Without aiming to identify all the problematic aspects entailed by this scenario, we also note the situation in which the harmed party in the proceeding does not hold assets in Romania or the acquired assets are, pursuant to the provisions of Art. 1952 of the Civil Code, joint assets. This discussion is premised on the idea that, for the creditors, the activity conducted by the joint venture creates the appearance that there are certain substantial assets that could be sold quickly. Yet, the economic and legal reality could be significantly different; as the potential assets that exist or are generated by the joint venture’s activity could be owned by the other associate, who is not subject to the request for insolvency, or could be joint assets pursuant to the parties’ understanding, in which case, on top of the insolvency operations there could also be related proceedings for the division of the assets.
Finally, a last issue that we would like to address is that in a crossborder insolvency proceeding based on the unperformed obligations of a joint venture, much more so than in any other joint legal liability proceeding, there are consequences at a reputational and operational level that are very difficult to quantify and to manage. We refer to the relation of the joint venture with the subcontractors, with the beneficiary, or to the relation of the associate subject to the insolvency proceeding with their own business partners (including with the other member of the joint venture), with the public authorities or to the potential financing difficulties that may occur in the future. In addition, an insolvency, even a territorial one, remains an insolvency and it will also affect the reputation, not only the business conducted in Romania.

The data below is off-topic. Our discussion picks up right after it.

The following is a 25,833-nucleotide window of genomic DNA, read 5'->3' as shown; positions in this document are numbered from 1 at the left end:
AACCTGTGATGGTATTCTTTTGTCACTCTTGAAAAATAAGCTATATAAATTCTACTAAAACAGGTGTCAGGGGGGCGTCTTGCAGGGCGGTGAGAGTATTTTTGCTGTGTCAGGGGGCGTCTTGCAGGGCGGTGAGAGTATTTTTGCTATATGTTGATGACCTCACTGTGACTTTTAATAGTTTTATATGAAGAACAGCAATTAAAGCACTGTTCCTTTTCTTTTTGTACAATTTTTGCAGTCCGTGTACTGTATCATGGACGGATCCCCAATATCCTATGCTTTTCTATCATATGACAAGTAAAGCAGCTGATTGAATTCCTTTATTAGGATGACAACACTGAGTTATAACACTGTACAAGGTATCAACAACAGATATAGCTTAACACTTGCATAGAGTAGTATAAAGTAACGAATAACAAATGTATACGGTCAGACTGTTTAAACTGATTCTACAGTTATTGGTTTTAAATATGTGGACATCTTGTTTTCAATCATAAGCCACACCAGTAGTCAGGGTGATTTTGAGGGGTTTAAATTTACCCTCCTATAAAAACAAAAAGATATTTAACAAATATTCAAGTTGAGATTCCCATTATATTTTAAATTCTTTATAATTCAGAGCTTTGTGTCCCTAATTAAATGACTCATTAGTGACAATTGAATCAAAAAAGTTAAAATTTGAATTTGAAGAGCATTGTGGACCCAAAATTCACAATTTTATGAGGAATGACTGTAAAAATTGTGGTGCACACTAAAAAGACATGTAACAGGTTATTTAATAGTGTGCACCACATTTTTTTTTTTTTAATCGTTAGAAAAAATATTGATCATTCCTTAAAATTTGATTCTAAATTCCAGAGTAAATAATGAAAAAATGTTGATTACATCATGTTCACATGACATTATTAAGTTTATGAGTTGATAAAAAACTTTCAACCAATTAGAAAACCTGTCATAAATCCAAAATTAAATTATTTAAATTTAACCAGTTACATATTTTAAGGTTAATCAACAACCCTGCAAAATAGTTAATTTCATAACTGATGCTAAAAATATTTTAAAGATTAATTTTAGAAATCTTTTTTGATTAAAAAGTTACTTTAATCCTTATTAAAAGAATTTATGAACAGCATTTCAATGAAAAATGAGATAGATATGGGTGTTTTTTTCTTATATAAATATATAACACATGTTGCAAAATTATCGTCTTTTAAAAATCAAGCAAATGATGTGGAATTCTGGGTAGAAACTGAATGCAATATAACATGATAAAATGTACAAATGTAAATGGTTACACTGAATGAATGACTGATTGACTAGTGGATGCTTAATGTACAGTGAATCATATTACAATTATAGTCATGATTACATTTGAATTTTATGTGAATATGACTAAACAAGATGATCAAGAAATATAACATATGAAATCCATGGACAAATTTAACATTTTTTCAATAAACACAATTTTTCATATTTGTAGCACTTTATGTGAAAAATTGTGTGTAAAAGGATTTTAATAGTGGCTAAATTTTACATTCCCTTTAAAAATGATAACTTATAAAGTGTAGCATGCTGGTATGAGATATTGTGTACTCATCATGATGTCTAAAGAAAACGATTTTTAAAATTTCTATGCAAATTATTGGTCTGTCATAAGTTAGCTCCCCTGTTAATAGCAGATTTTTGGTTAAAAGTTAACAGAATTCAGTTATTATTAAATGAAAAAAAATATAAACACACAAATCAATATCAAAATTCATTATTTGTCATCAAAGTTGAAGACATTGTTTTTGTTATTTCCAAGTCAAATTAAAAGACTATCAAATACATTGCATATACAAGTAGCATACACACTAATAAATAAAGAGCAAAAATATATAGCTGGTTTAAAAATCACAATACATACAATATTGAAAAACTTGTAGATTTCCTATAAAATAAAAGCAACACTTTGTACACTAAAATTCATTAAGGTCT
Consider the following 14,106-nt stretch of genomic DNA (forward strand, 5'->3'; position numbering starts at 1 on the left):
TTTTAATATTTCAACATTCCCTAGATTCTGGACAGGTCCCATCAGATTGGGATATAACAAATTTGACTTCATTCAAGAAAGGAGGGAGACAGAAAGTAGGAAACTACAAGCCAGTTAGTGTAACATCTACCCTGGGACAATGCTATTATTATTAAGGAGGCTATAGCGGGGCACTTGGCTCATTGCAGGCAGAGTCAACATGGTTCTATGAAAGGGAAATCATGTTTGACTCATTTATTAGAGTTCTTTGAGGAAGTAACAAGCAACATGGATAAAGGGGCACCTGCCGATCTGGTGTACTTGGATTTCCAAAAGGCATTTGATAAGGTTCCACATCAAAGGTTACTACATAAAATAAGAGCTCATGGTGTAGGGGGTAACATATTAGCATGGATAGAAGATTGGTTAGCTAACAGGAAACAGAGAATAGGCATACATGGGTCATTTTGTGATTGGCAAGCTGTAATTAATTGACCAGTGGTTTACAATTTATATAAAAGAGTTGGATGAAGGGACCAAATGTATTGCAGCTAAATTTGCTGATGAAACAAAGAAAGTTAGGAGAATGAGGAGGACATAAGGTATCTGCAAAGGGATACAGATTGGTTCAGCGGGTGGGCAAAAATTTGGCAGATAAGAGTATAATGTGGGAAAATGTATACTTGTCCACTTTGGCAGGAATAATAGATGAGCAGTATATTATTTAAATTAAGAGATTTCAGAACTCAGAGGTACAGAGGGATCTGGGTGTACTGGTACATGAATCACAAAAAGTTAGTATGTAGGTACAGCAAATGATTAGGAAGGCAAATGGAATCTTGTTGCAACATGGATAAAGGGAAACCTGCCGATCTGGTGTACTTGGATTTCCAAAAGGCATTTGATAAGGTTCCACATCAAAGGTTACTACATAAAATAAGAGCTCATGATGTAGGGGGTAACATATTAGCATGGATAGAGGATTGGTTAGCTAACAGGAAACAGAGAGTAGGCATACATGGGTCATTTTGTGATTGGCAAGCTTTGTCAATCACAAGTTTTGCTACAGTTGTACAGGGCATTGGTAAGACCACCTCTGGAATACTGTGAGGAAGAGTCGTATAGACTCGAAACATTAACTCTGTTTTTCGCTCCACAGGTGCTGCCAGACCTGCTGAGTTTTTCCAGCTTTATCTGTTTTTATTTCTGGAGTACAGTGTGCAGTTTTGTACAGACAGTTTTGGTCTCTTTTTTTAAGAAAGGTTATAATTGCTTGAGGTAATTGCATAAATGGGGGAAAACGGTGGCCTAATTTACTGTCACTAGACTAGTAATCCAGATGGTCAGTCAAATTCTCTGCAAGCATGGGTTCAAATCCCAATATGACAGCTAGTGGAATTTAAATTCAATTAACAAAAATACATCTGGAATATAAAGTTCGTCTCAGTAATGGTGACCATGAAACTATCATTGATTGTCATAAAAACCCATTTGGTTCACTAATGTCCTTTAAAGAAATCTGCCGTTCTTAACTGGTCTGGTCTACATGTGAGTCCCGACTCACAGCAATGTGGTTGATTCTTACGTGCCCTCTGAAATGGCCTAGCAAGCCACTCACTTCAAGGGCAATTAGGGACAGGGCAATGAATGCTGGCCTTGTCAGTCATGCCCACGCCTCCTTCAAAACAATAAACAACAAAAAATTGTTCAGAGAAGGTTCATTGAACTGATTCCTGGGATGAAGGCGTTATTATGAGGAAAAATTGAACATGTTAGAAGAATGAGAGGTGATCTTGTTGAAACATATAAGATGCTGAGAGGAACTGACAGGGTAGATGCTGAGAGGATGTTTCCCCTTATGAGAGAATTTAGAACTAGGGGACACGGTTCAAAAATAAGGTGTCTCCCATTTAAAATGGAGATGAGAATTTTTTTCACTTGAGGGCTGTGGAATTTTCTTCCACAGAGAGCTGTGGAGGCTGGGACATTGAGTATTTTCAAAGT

As specified above, the purpose of this material was not to give an in-depth presentation of these issues, which would have required a much more complex analysis, but only to signal to those who are interested in the topic a few ways in which insolvency proceedings might interact with the rules applicable to joint ventures.
Both contractors and lawyers agree that the joint venture mechanism may, in certain circumstances, give rise to extremely difficult and complex issues. The solutions are even more difficult to identify as the problems characteristic to the joint venture are juxtaposed on the challenges characteristic to insolvency. Regardless of whether the legislator will consider it appropriate to intervene in this field, identifying specific constructive solutions must always be based on accommodating the essential function served by the two institutions, namely, facilitating the mobilization of resources and the improvement of the economic environment.